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Race On to End Spat Over Vegetable Ban

EU and Russian officials expressed hope Monday that a dispute over Russia's decision to ban European vegetables amid an E. coli outbreak in Germany would be resolved before a EU-Russia summit at the end of the week.

Asked at a Brussels news conference whether the ban was on the agenda for the two-day summit, which opens Thursday in Nizhny Novgorod, European Commission spokeswoman Pia Hansen replied: "We hope not. We hope to find a solution to this problem and to convince our Russian partners that such measures are not needed and will not affect the topic at the summit. We hope to find a solution before the summit," Interfax reported.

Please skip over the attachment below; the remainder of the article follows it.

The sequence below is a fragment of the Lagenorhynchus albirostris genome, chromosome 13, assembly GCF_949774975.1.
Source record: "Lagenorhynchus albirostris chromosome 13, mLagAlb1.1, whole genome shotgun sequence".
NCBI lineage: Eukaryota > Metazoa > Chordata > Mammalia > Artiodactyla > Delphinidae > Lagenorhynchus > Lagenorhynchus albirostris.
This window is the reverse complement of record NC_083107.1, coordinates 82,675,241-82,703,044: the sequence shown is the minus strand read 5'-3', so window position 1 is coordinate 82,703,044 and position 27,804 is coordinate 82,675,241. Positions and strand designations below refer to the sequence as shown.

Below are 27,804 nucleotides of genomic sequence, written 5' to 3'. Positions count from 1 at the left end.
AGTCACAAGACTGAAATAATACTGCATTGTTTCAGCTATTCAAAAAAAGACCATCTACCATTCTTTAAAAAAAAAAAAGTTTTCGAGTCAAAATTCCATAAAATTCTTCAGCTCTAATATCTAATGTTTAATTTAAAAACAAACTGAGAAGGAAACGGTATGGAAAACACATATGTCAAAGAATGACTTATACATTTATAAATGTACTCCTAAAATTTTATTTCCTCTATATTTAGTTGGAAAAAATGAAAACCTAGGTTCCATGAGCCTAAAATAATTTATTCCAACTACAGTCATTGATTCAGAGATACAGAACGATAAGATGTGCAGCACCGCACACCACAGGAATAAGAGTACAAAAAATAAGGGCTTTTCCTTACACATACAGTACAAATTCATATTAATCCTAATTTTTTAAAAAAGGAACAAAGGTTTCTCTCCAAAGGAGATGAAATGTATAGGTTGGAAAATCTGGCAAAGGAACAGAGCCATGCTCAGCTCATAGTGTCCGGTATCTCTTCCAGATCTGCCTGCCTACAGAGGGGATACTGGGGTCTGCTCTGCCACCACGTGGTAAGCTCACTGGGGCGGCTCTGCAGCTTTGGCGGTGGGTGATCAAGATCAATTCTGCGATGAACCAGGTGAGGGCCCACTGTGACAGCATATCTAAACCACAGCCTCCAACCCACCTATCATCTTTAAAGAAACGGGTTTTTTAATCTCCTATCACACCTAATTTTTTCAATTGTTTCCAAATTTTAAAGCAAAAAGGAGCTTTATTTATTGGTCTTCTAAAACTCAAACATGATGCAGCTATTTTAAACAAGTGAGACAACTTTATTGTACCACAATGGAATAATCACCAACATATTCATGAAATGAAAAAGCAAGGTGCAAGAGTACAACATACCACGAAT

Separately, Russia's EU envoy, Vladimir Chirov, said via video link from Brussels that he hoped "the issue will be clarified" before the summit, Interfax reported.

Russia banned all EU vegetables on Thursday over fears about a new strain of the E. coli bacterial infection that by Monday had killed at least 22 people and sickened more than 2,200 others, mostly in northern Germany.

German scientists on Monday failed to confirm that the source of the outbreak was bean sprouts grown at a vegetable farm in northern Germany. Initial suspicion had fallen on cucumbers, tomatoes or lettuce, possibly from Spain.

The EU has lambasted the Russian ban as unfair. Prime Minister Vladimir Putin acknowledged on Friday that the ban might violate the rules of the World Trade Organization, which Russia hopes to join this year. But he defended the ban, saying, "Cucumbers that people die from after eating really stink."

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